I have been feeling particularly lazy the past few days. And today is, of course, my day to get stuff done. It’s the day for laundry and cooking and writing this blog. It’s my day to prep for the coming week. And I will do what needs to be done. In fact, the laundry is already in the washing machine. And I will start my cooking as soon as this is posted. But already I am looking forward to being done and sitting on the couch with a yarn project. 
It has been a long time since I have picked up a yarn project. And this one is particularly ambitious. I am attempting to make two dolls without a pattern. Or rather, I am starting with the base of another pattern and attempting to change it to fit my own specifications. It’s complicated and is taking a certain amount of blind faith. 
In my life in the food, everything scared me. Anything that was not an obvious win for me was a no-go. And even some of those “obvious wins” turned out harder than I imagined and I would quit. Everything was so serious. And nothing got done.
Or if it did, it would get done in the least healthy way possible. I have mentioned before that I went about creating like a crazy person. I would work like a machine through the day and night. Unable to stop. Unable to evaluate. And at some point things would get done half-assed because I couldn’t break my momentum but I was too exhausted to keep going properly. I had to see the end. I had to get that hit, that chemical reward. And it was usually mixed. Because it was done, but it was never perfect. And not perfect was never good enough. Now things get done with more care and attention, *and* I don’t need perfection. Wow!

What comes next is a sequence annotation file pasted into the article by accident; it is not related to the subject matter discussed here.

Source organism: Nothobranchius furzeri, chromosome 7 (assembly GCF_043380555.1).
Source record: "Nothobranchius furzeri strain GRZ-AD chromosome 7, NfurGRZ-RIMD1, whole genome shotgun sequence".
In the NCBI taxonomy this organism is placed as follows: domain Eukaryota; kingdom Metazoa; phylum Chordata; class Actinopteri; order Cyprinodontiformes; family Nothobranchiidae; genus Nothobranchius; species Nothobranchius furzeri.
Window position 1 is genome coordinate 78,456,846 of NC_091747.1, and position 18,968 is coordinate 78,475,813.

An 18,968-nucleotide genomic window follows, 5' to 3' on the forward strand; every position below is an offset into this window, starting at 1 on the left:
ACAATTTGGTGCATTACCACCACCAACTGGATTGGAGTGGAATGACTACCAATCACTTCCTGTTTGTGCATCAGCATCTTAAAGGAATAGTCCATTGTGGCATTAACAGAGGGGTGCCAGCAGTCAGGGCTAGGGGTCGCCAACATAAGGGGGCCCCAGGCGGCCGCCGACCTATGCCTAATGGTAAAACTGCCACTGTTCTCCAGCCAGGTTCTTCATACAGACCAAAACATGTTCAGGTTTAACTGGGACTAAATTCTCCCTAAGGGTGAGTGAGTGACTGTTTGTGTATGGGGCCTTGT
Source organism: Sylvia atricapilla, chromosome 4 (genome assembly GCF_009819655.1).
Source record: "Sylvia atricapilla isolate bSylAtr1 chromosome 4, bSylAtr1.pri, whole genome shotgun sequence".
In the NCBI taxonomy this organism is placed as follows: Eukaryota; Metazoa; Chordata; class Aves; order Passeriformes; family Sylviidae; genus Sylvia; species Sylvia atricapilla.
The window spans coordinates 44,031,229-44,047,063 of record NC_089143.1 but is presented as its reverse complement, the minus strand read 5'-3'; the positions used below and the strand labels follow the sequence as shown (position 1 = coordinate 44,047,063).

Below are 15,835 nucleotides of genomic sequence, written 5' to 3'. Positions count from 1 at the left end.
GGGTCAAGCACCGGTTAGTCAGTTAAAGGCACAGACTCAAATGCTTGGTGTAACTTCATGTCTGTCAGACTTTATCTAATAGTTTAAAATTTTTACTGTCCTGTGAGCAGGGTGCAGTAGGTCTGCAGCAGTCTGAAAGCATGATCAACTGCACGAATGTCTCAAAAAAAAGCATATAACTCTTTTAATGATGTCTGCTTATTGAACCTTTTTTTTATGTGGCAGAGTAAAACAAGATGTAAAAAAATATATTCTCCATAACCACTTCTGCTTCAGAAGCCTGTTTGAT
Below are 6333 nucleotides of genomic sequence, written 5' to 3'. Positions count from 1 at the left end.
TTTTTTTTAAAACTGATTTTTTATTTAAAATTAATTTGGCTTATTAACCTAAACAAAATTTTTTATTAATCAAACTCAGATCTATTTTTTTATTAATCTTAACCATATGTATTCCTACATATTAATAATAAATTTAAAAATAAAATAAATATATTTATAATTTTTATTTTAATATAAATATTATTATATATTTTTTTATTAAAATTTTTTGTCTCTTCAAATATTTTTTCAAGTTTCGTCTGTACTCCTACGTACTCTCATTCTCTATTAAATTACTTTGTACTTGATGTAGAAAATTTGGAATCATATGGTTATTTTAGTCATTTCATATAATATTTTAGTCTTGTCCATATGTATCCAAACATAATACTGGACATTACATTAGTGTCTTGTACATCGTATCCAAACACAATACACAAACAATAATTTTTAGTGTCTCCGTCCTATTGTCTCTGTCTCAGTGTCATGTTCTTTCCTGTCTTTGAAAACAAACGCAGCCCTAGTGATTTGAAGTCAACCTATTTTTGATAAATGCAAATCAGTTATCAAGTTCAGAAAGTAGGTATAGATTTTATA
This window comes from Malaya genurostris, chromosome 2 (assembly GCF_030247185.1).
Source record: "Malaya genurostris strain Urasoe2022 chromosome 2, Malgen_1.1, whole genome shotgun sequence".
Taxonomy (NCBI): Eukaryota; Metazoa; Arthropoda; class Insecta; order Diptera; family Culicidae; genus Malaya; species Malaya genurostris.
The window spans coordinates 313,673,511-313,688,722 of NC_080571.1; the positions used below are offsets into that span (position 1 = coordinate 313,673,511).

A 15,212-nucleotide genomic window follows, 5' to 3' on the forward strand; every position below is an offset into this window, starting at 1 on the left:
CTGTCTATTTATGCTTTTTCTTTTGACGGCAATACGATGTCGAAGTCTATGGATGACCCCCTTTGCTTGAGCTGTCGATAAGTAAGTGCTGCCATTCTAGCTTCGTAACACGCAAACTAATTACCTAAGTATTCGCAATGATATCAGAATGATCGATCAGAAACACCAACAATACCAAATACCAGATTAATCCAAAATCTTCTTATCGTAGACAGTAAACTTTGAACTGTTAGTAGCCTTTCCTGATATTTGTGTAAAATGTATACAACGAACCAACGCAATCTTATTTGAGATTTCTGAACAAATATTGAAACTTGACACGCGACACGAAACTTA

I have always enjoyed the idea of creating. I have always enjoyed having created. I have always enjoyed the beginning and the end. The idea, and the finished product. I have never enjoyed work. Until I got my eating under control. 
In the food I was always interested in knowing, but never learning. I was always interested in having, but not acquiring. 
In getting my eating under control I learned to sit with difficult feelings. And feelings like realizing that I might fail at something are particularly difficult for me. Also, work, with it’s long-game potential rewards, as opposed to instant gratification, also fills me with difficult feelings. 
These are some of the feelings I ate. I mean, I was eating pretty much all of my feelings. But these feelings that forced me to evaluate myself, these were the ones that probably scared me the most.